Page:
Police officer is found guilty of gross misconduct after moonlighting as an undertaker while on sick leave from force
- Phillip Smallcombe was off sick from work at South Wales Police due to ill health
- He worked for Parc Funeral Services in Pontypridd, Wales, from 2015 to 2016
- Six allegations of gross misconduct were proved against Smallcombe by hearing
- Hearing also proved one allegation of misconduct, while another was dropped
A former police officer caught moonlighting as an undertaker while off sick from his policing duties has been found to have committed gross misconduct.
PC Phillip Smallcombe, 44, was signed off sick from his duties at South Wales Police due to ill health.
But he lead the funeral cortege for hearses at funerals for Parc Funeral Services in Pontypridd, Wales, between 2015 and 2016, a misconduct hearing was told.
The shamed former cop faced nine allegation over his work in the funeral service business while off work with South Wales Police due to ill health.
But the misconduct hearing, which Smallcombe did not attend, proved that Smallcombe worked for Parc Funeral Services, now Seren Funeral Services, while he was a serving police officer.
Out of nine misconduct allegations against Smallcombe, six were found to be gross misconduct, one allegation was found to be basic misconduct, while another allegation was not proved. Another allegation was withdrawn.
PC Phillip Smallcombe was off sick from his work at South Wales Police due to ill health. But he undertook work on behalf of Parc Funeral Services in Pontypridd, Wales, between 2015 and 2016, a hearing was told
PC Phillip Smallcombe, 44, undertook work on behalf of Parc Funeral Services in Pontypridd, Wales, between 2015 and 2016, a misconduct hearing was told. Pictured here is the Seren Funeral Services conducting a funeral in Pontypridd, South Wales
Mr John Bassett, chair of the panel at a misconduct hearing, held on Monday, said if Smallcombe, who resigned from the force in March 2019, would have been dismissed if he was still a serving officer.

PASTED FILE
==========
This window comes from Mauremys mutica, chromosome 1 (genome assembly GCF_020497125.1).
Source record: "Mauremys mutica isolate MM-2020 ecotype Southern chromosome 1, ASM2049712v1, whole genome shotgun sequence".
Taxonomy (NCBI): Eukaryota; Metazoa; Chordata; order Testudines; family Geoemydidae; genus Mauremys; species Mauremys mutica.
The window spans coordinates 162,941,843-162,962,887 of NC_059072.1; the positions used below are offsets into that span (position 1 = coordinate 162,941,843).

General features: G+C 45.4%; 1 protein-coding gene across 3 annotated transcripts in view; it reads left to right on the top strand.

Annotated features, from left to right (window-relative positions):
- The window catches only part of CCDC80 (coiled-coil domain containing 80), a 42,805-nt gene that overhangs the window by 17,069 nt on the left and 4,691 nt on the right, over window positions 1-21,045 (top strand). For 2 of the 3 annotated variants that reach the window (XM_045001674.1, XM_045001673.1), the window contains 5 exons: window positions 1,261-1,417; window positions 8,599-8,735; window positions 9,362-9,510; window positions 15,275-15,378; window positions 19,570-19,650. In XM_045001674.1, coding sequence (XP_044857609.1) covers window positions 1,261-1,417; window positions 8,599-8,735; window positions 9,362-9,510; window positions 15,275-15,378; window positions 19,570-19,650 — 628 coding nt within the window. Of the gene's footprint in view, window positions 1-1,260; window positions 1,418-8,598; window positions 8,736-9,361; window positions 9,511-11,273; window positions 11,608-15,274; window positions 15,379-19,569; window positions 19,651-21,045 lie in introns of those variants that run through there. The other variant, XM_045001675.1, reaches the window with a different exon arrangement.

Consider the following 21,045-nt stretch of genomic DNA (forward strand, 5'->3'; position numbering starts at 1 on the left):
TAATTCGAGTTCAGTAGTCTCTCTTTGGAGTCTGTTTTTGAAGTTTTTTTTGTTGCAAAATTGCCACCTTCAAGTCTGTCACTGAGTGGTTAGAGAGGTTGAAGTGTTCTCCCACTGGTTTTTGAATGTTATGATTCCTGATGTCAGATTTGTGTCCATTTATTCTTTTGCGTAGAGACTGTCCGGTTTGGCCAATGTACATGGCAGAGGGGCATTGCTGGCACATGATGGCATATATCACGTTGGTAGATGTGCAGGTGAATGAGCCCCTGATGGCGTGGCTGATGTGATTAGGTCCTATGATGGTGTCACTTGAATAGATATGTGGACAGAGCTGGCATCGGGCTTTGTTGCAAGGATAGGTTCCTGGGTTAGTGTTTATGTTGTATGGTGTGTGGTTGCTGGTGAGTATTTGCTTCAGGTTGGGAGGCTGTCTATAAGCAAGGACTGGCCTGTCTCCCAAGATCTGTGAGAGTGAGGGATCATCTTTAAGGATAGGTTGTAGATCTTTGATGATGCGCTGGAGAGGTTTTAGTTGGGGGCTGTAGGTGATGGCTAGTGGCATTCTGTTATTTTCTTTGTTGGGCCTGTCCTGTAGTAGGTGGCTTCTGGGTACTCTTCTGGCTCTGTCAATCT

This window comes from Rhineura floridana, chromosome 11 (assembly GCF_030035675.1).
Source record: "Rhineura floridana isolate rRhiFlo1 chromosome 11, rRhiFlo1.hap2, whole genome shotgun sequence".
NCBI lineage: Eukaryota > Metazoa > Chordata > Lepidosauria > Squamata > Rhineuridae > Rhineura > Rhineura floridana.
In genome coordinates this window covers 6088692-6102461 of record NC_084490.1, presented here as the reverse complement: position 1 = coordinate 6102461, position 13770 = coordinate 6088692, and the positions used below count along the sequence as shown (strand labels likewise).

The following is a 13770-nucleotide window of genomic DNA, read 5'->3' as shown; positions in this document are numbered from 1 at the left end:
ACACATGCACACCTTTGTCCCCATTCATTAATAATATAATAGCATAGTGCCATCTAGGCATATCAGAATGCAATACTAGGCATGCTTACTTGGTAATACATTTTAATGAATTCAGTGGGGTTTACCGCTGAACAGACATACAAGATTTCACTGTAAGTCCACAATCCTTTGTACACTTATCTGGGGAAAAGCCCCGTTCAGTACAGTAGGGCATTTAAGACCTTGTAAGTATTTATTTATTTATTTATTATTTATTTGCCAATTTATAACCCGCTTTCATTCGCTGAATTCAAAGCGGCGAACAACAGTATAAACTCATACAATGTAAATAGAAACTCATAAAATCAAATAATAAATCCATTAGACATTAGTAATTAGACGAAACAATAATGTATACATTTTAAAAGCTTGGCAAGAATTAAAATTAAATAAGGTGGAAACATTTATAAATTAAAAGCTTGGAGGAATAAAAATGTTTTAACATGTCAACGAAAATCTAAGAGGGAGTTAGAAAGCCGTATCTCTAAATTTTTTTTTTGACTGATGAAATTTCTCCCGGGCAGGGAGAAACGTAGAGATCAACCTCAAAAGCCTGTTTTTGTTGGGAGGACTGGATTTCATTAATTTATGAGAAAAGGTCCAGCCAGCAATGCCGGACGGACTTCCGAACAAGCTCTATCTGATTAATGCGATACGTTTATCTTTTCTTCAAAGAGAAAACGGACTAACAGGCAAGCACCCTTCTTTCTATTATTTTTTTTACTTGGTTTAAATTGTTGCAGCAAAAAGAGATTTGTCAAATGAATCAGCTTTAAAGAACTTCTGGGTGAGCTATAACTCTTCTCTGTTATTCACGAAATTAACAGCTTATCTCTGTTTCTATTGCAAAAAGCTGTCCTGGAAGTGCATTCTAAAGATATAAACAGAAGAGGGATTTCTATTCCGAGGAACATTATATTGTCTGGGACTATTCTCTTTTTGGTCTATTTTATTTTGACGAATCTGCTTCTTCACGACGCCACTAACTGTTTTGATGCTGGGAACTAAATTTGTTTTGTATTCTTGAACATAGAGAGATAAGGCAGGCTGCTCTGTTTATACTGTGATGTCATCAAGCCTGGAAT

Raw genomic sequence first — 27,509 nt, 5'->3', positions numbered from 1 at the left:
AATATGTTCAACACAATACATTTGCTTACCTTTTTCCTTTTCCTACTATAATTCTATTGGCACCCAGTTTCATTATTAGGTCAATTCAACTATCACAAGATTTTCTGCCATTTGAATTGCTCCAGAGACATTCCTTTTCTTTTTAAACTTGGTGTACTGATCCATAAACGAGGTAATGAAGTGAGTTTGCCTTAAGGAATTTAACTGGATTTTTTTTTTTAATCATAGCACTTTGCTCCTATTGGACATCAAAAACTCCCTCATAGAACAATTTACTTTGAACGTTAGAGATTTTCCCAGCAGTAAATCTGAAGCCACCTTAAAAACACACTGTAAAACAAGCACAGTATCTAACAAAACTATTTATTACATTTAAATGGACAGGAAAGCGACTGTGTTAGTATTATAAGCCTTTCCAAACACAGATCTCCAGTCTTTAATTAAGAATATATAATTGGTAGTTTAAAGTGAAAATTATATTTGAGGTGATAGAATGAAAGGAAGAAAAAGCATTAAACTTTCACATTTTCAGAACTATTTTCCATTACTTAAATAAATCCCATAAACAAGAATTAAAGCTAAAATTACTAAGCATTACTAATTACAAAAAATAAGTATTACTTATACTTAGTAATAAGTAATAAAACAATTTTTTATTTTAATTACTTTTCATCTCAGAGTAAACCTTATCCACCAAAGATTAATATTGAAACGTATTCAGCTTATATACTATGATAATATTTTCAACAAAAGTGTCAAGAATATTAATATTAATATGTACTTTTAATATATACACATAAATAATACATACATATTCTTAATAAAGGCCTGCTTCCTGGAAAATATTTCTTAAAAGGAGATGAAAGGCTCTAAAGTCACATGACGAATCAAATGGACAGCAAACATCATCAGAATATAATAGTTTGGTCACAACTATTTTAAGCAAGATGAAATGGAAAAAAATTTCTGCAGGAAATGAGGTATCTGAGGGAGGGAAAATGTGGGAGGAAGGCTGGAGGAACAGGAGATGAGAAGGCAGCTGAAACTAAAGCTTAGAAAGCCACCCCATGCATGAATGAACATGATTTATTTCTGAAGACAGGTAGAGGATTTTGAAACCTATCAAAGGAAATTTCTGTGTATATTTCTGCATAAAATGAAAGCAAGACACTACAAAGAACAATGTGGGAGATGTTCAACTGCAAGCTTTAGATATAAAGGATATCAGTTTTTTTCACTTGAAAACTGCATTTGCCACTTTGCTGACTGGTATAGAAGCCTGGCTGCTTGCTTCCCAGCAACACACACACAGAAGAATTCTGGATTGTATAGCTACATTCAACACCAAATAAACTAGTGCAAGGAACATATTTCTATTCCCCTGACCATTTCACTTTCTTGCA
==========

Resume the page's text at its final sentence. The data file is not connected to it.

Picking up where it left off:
South Wales Police say a referral will now be made to the College of Policing for the officer to be added to the Barring List, preventing them from returning to the profession.
The hearing heard that the former officer joined the force in 2001 before resigning last year when his funeral director fiddle was probed by senior officers.
He denied the allegations were gross misconduct – but failed to appear at the misconduct hearing.
Mr Bassett said: ‘He had failed to seek authorisation for this business interest and when he did, the application was not authorised.
‘A police officer is required to declare their business interests, which Mr Smallcombe did not do until he had been involved in the running of the business for a year, and continued working after an application was submitted and not approved.’
Police officers are allowed outside business interests – as long as those interests are authorised as having no conflict with police work and responsibilties.
Smallcombe was off work force due to ill health when he worked for the funeral company between 2015 and 2016.
Another allegation found Smallcombe used another South Wales Police employee reported to be sick to carry out work for Parc Funeral Services.
Smallcombe claimed to senior officers that he had visited someone to discuss ‘wicker baskets’ – but in fact it was about wicker coffins.
This allegation of lying was proved and breached the ‘policing standards of honesty and integrity and discreditable conduct.’
A spokesperson for South Wales Police said: ‘A police misconduct hearing was held on June 22 to consider allegations of discreditable conduct against a former South Wales Police officer.
South Wales Police (headquarters pictured) say a referral will now be made to the College of Policing for the officer to be added to the Barring List, preventing them from returning to the profession
‘PC Phillip Smallcombe faced allegations of breaching the standards of professional behaviour arising from his personal business interests.
‘The officer resigned prior to the hearing but the business interests were held while he was a serving officer with the force.
‘A misconduct panel, which comprised a Legally Qualified Chair, a police Superintendent and an independent member, found six allegations proven which amounted to gross misconduct.
‘These allegations included misuse of police computer systems and matters associated with a business outside of his employment with South Wales Police which he was not authorised to carry out.
‘The panel decided that the proven allegations would result in him being dismissed if he had not resigned prior to the hearing.
‘A referral will now be made to the College of Policing for the officer to be added to the Barring List, preventing them from returning to the profession.’
MailOnline has contacted Seren Funeral Services for a comment.
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